According to a J.P. Morgan report, exchange-traded fund (ETF) fees have fallen 40 percent over the last eight years, but its been passive funds leading the charge compared to their actively-managed fund peers in the space.

Based on the report’s findings, active ETFs recorded a smaller decline in fees versus passive ETFs as of late. The biggest reason is that investors comparing active funds focus more on cost and the strategies attached to these funds.

The report stated that active ETFs saw a 9 basis point decline in fees as passive funds since 2014, but just a 15 percent drop on average versus 32 percent for passive funds. In addition, a rebranding of existing core products is also seeing a rise in order to capture more investor capital.

“Another recent trend in the ETF fee war is for major ETF issuers to relaunch or rebrand lower fee versions of simple market beta or ‘core’ products in order to capture flows, largely from ‘buy and hold’ investors seeking the cheapest passive products.,” the report noted. “These products have been at the front lines of the fee war, as they have seen repeated fee cuts and attracted large asset inflows in recent years.”

Actively-Managed ETF Fees Fall but Not Less Than Passive Peers 1

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Is the lower-cost strategy working with a bevy of fresh investor capital? Apparently so as investors are scooping up the funds with the lowest fees, including actively-managed funds.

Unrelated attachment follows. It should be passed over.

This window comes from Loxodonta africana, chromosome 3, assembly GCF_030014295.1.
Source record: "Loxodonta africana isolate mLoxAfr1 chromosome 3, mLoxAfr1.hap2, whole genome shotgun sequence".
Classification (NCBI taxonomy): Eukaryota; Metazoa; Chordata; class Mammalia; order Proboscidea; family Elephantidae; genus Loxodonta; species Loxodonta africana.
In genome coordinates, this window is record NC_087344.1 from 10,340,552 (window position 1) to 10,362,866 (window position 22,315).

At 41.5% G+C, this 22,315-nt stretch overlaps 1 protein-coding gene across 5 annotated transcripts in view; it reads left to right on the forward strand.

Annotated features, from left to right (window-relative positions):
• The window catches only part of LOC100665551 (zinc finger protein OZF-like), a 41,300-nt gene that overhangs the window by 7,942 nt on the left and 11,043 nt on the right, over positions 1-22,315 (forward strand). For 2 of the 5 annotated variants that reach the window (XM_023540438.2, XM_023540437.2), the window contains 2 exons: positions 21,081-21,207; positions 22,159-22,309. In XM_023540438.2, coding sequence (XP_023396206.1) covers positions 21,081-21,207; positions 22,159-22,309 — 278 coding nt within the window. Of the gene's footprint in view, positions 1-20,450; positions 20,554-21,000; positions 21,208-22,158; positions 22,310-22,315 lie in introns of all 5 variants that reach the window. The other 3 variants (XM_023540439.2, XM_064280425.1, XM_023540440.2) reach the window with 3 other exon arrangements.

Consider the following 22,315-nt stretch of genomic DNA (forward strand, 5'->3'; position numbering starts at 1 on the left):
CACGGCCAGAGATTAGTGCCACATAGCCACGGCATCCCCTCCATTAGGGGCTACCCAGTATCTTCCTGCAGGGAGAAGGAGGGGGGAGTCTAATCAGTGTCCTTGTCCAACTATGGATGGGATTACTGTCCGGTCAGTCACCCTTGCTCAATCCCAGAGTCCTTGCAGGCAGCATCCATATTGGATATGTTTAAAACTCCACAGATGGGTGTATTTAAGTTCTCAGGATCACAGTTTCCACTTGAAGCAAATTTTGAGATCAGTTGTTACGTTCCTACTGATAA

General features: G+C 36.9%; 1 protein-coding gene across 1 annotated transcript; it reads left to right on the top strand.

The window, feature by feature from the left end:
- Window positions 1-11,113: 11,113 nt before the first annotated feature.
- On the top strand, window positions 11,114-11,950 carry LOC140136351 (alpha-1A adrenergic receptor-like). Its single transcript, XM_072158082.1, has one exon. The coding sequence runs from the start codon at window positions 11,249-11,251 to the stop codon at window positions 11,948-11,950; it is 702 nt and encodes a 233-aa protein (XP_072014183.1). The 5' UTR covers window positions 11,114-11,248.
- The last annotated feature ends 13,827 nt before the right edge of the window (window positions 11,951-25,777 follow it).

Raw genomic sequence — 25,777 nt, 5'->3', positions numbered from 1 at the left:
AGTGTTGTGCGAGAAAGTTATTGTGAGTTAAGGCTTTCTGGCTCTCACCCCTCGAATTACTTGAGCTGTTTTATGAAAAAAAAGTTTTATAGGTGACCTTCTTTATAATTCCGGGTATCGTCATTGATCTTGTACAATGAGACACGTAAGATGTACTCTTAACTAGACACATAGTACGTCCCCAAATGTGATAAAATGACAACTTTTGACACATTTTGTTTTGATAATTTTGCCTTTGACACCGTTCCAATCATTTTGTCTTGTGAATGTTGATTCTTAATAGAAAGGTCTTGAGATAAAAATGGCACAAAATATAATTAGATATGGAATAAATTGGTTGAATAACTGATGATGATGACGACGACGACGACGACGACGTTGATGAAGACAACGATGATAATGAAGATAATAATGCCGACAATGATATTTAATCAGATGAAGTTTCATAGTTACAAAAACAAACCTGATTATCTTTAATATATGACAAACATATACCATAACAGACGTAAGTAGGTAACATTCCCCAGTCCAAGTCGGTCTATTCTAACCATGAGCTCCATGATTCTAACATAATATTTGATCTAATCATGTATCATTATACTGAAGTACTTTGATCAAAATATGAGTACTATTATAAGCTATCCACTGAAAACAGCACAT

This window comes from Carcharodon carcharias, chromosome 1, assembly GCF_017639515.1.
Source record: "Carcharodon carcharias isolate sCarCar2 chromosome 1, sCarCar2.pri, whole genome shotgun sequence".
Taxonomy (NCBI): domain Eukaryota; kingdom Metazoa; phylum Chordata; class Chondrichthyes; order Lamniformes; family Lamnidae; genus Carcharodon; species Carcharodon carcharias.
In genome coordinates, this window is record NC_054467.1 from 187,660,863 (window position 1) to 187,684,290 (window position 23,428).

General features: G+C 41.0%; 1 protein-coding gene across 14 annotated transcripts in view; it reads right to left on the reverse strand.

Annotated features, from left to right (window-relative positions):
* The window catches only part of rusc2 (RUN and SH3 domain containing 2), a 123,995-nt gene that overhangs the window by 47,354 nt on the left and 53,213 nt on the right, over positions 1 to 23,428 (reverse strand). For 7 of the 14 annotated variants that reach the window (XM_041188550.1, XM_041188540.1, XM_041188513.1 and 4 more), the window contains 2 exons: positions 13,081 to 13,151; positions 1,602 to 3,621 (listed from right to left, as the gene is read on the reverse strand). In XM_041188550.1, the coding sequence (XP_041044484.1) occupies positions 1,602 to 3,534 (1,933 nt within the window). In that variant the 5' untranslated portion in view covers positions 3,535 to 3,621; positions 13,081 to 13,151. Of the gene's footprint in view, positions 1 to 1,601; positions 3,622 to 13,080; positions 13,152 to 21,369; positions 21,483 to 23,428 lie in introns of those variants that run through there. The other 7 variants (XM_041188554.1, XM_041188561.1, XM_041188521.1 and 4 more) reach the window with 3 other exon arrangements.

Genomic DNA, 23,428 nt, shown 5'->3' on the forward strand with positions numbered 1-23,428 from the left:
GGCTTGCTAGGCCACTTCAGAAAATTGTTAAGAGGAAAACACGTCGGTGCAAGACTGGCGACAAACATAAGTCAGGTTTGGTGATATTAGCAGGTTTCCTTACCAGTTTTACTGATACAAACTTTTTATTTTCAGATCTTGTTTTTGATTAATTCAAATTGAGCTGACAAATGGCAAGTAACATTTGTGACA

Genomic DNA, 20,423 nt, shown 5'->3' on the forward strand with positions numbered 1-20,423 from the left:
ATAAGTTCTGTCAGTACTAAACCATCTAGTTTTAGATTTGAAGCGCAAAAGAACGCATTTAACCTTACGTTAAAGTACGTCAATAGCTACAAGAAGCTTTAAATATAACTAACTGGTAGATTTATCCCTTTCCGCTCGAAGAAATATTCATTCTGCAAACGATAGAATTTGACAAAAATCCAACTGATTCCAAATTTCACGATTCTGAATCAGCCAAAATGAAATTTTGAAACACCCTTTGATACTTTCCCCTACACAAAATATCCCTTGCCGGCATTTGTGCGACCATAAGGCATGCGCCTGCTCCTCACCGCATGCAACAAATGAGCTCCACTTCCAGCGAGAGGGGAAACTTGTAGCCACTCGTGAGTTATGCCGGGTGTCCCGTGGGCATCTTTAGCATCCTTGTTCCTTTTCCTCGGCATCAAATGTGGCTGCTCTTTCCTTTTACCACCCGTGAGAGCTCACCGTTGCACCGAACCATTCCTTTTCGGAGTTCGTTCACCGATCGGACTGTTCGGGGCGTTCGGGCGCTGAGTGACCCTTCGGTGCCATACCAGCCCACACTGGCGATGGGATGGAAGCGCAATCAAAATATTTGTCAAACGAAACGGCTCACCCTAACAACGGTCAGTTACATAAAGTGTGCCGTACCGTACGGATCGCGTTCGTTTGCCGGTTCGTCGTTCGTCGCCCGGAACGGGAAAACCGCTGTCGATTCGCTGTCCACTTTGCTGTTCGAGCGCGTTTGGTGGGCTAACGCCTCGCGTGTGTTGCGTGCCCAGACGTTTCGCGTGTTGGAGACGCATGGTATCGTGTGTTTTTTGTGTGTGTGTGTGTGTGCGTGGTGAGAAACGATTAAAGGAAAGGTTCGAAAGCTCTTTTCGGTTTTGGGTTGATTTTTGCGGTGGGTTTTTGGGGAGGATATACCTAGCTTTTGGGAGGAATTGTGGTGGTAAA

“Almost all of the decline in AUM-weighted fees for actively managed funds came over the past year and most of this decline is due to investor flows into lower fee actively managed funds, rather than expense ratio cuts by the funds themselves,” wrote Kolanovic and Kaplan.

When it comes to specific trends in asset classes, equities have seen the largest drop in fees compared to fixed income and as such, they’ve seen the most investor inflows. As such, it’s not a certain asset class that’s experiencing this unprecedented drop in fees–it’s all across the board.

Investor preferences for these low-cost options has certainly spurred this movement to bargain base expense ratios.

“This lower fee trend has been driven both by investor flows gravitating towards lower fee funds within each region and asset class and the move by ETF issuers to selectively cut the expense ratio on a number of funds,” wrote J.P. Morgan Global Quantitative and Derivatives Strategists, Marko Kolanovic and Bram Kaplan.

Click here to read the full report.

For more market trends, visit ETF Trends.